Melody McKiver’s (they/them, do not use any other pronouns) musical work integrates electronics with Western classical music to shape a new genre of Anishinaabe compositions. A proud member of Obishikokaang Lac Seul First Nation, Melody is currently Assistant Professor of Indigenous Music (tenure-track) with the Desaultels Faculty of Music at the University of Manitoba and a member of the Mizi'iwe Aana Kwat (LGBTQ2S+ Council) within the Anishinaabe Nation of Treaty #3. They are the 2020 recipient of the Canada Council's Robert Flaming Prize awarded annually to an exceptionally talented young Canadian composer, and a recurring invited participant in the Banff Centre for the Arts’ Indigenous Classical Music gatherings.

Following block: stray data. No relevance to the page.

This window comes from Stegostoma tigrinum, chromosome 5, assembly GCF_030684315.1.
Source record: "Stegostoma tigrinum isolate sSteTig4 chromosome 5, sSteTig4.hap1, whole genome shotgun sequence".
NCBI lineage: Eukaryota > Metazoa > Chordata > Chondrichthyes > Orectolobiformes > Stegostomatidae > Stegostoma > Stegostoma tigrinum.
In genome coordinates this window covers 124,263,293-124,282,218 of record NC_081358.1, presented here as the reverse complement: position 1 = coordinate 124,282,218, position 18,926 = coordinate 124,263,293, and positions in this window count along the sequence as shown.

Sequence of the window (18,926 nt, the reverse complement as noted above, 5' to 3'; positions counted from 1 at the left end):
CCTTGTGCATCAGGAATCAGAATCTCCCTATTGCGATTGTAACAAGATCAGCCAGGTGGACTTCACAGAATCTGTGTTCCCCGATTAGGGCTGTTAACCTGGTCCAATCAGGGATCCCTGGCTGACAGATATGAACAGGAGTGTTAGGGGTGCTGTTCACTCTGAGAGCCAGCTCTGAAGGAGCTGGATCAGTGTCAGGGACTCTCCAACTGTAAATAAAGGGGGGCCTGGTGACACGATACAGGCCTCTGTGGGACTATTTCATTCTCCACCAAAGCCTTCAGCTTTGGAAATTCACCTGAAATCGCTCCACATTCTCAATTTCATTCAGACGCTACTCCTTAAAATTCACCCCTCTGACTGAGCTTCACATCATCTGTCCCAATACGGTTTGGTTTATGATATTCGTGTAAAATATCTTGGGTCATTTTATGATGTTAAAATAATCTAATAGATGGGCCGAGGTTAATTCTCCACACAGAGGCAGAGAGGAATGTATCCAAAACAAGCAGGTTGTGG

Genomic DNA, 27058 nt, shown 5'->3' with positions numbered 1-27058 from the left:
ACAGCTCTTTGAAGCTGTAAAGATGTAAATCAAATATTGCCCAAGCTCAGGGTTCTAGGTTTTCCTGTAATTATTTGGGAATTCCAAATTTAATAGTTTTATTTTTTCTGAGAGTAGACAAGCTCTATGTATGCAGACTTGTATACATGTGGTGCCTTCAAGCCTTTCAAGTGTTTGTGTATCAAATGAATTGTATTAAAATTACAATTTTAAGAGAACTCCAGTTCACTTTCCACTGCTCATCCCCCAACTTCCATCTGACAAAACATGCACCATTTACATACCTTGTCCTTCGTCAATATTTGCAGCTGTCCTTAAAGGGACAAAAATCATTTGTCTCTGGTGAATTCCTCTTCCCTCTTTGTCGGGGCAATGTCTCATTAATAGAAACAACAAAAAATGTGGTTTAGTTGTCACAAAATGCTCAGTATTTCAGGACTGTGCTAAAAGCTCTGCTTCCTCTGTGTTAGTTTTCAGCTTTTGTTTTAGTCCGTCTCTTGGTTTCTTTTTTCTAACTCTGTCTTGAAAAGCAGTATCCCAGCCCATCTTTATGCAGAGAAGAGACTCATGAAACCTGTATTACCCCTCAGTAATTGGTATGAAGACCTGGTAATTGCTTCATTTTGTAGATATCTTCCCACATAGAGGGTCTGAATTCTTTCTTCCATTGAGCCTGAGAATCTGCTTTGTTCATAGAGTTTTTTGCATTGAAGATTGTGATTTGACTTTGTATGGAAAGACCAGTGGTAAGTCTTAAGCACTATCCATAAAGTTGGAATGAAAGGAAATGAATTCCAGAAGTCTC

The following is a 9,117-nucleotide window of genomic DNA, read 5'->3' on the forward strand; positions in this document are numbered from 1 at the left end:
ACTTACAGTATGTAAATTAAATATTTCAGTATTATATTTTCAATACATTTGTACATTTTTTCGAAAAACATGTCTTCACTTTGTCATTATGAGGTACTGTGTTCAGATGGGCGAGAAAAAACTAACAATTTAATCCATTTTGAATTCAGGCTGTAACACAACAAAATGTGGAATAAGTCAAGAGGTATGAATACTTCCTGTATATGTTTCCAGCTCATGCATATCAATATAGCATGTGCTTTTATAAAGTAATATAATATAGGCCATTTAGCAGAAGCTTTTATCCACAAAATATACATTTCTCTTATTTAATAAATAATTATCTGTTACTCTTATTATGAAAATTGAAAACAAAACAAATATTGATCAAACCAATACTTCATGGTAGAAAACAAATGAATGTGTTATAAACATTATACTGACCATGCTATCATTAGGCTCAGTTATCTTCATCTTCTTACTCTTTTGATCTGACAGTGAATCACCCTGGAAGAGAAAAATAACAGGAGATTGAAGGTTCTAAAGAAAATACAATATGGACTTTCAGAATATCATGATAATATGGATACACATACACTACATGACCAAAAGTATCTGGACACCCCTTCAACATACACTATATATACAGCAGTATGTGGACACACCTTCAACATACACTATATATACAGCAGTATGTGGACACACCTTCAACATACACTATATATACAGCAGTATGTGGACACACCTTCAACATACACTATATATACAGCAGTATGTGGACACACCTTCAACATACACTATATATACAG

A frequent performer across Turtle Island, Melody has performed at the National Arts Centre, Luminato Festival, Vancouver’s Western Front, and the Toronto International Film Festival. They have shared stages with Polaris Prize winners Lido Pimienta, Tanya Tagaq, and Jeremy Dutcher, and performed with acclaimed filmmaker and musician Alanis Obomsawin. As a composer, Melody has a growing body of chamber and choral works. Notably, they were commissioned by Soundstreams and Jumblies Theatre to compose Odaabaanag, a string quartet responding to Steve Reich’s Different Trains, drawing on interviews conducted with Anishinaabe elders from Melody’s. Melody has scored several films and was invited to the Berlinale Talents Sound Studio as a music and composition mentor for the 2020 Berlin International Film Festival. Additional commissions have included Cluster Festival, Marina Thibeault, Duo AIRS, Brandon University, Megumi Masaki, Carnegie Mellon University, and TORQ Percussion with the Elora Singers. Upcoming projects include a setting of Métis author Katherena Vermette’s poem river woman for the Elora Singers and TORQ Percussion Quartet, and a full-length album in 2023. Melody holds an MA in Ethnomusicology from Memorial University and a BFA in Music and Indigenous Studies from York University.